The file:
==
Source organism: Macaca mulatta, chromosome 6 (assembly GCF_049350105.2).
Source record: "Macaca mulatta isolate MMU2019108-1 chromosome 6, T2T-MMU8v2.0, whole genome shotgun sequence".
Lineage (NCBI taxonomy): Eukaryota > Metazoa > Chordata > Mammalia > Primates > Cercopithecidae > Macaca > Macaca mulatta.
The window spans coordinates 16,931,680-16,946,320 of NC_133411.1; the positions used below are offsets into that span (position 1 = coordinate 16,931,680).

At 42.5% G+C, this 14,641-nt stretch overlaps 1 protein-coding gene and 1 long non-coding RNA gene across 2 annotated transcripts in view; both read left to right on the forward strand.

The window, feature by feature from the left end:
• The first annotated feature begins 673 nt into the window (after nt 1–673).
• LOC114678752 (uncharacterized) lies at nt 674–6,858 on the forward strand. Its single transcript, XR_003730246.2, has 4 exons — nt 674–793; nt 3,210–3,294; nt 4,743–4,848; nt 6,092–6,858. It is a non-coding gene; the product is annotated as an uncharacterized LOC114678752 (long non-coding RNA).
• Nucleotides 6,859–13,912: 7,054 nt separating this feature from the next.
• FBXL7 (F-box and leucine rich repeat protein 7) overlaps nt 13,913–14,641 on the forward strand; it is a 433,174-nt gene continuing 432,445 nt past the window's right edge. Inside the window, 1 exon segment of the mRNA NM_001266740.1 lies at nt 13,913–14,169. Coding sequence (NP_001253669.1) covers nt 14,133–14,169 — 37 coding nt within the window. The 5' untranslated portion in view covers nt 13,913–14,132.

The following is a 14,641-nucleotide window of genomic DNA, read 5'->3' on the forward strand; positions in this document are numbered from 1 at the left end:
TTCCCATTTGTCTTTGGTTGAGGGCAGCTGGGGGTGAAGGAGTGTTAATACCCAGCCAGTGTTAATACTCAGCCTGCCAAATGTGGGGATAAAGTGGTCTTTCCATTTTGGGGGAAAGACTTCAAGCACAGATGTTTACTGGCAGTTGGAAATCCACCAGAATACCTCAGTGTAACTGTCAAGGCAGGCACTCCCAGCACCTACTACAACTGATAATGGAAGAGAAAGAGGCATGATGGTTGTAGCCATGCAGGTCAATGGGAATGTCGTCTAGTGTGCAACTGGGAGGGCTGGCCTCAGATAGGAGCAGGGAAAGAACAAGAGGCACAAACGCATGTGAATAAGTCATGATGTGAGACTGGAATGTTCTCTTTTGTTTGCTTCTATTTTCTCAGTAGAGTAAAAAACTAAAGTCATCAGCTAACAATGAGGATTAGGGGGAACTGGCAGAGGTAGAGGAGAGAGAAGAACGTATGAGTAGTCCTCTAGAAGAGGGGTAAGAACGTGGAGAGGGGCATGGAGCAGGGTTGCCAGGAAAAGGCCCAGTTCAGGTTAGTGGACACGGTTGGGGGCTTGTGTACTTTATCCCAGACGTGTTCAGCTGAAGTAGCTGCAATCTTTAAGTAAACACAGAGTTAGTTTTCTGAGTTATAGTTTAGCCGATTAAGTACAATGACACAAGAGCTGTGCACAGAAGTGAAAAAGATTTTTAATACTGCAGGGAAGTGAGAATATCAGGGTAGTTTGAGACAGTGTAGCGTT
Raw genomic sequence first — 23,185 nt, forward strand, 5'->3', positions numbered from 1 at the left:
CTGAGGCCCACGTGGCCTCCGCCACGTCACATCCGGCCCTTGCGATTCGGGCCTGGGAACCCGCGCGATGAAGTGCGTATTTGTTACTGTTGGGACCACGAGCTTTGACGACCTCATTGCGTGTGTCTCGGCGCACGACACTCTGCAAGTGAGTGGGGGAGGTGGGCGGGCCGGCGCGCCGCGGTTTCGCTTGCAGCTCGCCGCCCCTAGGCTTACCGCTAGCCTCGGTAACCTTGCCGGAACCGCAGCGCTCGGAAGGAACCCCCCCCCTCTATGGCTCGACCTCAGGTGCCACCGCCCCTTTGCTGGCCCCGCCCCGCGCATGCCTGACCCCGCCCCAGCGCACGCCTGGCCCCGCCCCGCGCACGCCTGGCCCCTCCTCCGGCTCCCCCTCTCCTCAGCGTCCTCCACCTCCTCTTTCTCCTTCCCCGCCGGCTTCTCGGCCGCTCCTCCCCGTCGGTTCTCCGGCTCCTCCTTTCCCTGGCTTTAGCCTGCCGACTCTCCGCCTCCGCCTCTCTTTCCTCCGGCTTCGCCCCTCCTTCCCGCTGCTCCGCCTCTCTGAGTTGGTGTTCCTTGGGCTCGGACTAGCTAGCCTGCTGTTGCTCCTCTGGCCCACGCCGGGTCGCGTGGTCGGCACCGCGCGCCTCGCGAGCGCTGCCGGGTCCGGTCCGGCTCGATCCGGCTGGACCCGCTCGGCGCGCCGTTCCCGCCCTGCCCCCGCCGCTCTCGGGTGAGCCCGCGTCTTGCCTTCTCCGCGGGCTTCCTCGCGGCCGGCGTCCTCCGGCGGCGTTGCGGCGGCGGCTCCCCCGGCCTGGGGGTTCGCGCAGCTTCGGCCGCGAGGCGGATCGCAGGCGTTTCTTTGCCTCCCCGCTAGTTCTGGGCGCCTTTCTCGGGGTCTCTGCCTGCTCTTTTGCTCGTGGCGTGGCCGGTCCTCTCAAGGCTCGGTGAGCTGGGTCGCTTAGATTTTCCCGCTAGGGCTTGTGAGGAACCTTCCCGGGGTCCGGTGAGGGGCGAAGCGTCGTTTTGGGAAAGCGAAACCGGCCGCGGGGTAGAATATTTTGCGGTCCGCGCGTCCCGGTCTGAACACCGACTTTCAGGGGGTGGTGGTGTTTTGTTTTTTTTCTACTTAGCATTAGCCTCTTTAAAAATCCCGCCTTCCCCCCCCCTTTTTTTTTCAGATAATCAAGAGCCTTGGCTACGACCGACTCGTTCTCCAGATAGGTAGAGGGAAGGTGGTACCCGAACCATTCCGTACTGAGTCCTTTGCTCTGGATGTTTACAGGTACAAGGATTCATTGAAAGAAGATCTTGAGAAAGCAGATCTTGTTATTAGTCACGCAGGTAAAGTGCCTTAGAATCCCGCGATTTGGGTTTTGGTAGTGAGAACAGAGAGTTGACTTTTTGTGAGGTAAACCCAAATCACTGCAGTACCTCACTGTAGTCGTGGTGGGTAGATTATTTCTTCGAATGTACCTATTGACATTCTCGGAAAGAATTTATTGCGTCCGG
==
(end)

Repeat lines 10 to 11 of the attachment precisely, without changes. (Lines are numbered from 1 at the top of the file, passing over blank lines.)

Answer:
• FBXL7 (F-box and leucine rich repeat protein 7) overlaps nt 13,913–14,641 on the forward strand; it is a 433,174-nt gene continuing 432,445 nt past the window's right edge. Inside the window, 1 exon segment of the mRNA NM_001266740.1 lies at nt 13,913–14,169. Coding sequence (NP_001253669.1) covers nt 14,133–14,169 — 37 coding nt within the window. The 5' untranslated portion in view covers nt 13,913–14,132.

The following is a 14,641-nucleotide window of genomic DNA, read 5'->3' on the forward strand; positions in this document are numbered from 1 at the left end: